A Twin's Redemption

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How to Forget- Mildred

I was being held back. I hoped Angelica was okay. It was my fault all of this had happened. It was my idea to stay at the mall all day and not come back after the movies. I should have helped my younger sister more. Currently, I was locked in my room, with no door or window to escape through. There was no time to save Angelica. She had gone forever. The other day I had felt her hiding something from me, but I just couldn’t figure out what it was. All I could see was a blue book and the naughty corner in Kindy that we both sat in on the first day of school.

I felt like I’d already forgotten about my sister. I couldn’t read her thoughts at that moment because I didn’t know where she was or whether she was safe. I jumped into bed immediately, curling up in my blankets as my bedroom knob began to turn.

My mother, Tina, came into the room with some red liquid medicine. I wasn’t sick and I wasn’t hurt, so I had no idea why I was supposed to take this. There was no label on the bottle, so it could be poisonous or maybe a drug.

“Take this, you brat. It will make you feel better.”

“But I’m not sick.”

My mother’s jaw clenched and her nostrils flared. I stopped speaking and took the medicine. Then, I drifted off to sleep as a strange, sickening feeling came over me.

“Mildred, wake up, you’ll be late for school,” my mother called.

School. Why would I want to go? I got out of bed and stretched out my tired muscles and got ready for school. I went downstairs where I found breakfast ready, my lunch made, and Tina.

“Good sleep, Mildred?”

“Yeah, but I had the weirdest dream ever.”

My mother’s eyebrows rose, indicating I should tell her more. Instead, I began to eat my fruit loops. It was lonely being a single child in the family, especially when I lived alone with my mother. I would have loved a father or sister to keep me company. I kissed Tina and ran for the bus. Several children on the bus began to stare at me.

There were no seats left on the bus. I would probably have to sit on the floor or walk. A cute, tall boy with mousy brown hair stood up and offered me a seat beside him and his friend.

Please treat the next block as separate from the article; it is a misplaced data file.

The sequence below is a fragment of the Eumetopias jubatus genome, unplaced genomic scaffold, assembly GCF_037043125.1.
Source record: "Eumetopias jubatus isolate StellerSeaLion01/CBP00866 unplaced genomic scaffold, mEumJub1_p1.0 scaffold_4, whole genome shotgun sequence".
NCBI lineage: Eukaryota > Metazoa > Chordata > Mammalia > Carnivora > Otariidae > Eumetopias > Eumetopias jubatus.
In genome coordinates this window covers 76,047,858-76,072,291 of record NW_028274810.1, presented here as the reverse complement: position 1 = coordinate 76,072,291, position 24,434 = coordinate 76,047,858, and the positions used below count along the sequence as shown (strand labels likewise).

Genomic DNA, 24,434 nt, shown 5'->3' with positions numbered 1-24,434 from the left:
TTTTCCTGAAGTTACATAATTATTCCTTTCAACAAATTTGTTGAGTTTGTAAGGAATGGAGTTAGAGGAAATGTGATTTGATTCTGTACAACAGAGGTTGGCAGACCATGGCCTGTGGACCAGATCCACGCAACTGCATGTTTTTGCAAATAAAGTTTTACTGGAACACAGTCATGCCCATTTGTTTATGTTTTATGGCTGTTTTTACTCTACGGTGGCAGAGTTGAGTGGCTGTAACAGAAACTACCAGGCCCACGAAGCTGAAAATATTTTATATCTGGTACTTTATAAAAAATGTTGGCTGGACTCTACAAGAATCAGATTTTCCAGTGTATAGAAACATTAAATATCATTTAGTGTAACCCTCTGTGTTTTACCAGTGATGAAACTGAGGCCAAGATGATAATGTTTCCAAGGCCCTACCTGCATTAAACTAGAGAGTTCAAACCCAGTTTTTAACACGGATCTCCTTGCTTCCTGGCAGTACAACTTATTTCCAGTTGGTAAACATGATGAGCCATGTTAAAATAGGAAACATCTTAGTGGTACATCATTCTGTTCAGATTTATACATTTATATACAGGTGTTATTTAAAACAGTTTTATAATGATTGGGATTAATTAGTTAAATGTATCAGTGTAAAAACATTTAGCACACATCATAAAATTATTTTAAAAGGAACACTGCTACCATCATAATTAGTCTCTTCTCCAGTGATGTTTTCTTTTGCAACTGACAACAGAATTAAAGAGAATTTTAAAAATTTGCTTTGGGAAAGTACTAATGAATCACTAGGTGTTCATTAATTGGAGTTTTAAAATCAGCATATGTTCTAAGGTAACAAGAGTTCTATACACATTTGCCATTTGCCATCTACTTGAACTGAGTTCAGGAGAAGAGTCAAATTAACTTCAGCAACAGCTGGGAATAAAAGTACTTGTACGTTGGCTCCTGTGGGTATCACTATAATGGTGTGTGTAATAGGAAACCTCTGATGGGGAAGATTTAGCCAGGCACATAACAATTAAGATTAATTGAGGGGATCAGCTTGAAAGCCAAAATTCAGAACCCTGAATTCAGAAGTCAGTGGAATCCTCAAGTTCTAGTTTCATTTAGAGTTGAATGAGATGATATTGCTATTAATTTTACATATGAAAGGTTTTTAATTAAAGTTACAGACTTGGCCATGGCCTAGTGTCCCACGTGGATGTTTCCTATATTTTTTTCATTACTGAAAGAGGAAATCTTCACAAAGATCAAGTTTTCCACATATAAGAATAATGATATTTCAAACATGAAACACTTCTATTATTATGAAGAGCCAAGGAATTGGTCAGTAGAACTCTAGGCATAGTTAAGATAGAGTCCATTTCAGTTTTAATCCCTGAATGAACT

“Hey, new girl, down here.”

“Okay,” I said.

He squashed over beside his friend so the three of us could fit. At least I was skinny and didn’t need a lot of room.

“I’m Mildred.”

“I’m Luke.”

I sat for a while, not talking to him. He had the sweetest voice in the whole world – and boy, he was hot. I hoped he was going to the same school I was as many of the buses these days transport children from many schools.

“Luke, which school do you go to?” I asked with curiosity.

“Sunvalley High. Are you going there too?”

“Yes, I suppose so.”

“Do you need to be shown around the school?”

He was asking me out. I could feel it. I decided to make a rude remark to make me look cool and happy.

“Does it look like I know my way around Sunvalley High?”

“Wow, settle, Mildred. I’ll show you around.”

The bus stopped at Sunvalley High, and I followed Luke out. It was a big school. He walked me to the office.

“Mr Williams, Mildred is a new student here and is starting today.”

I stood there and looked at Mr Williams. He was a very tall, middle- aged man, who wore large glasses. His big, greyish looking eyebrows were grossing me out.

“Hello, Mildred, let’s find your enrolment form, shall we, because I have never seen yours before that I can recall,” he explained, looking through the enrolment lists.

Luke and I waited five minutes while Mr Williams looked for the form.

“Mildred Shortstreet. Is that your name?”

“Yes.”

Mr Williams instructed Luke to show me around today, saying he was allowed to be late to most classes that he wasn’t with me. I was going into grade five. Once both of the boys had finished talking with each other, Luke took me to my locker and helped me unload my books.

“Luke, I’ll be fine doing it myself, you know.”

“No, I insist. You’re new, so let your mind be fresh and get used to this school before you do anything by yourself,” he answered sweetly.

That was an excellent comment, and I liked it very much. I blushed. I had never met a boy who helped girls a lot, especially when they were new.

Luke took me to homeroom. Luckily, we were placed in the same homeroom, or I would have known no one. I walked in and everyone stared at me. I gazed up at my homeroom teacher, Mrs Coulby. A large, young woman who seemed to be having a bad hair day that resembled a bird’s nest.

“Hello, you must be Mildred Shortstreet?” she asked.

“Yes I am, Miss.”

“I see you have already met one of the troublemakers of the school.”

I looked at the teacher. Did she mean Luke? No way, he was so kind to me as soon as I got on the bus this morning. How could he be a troublemaker?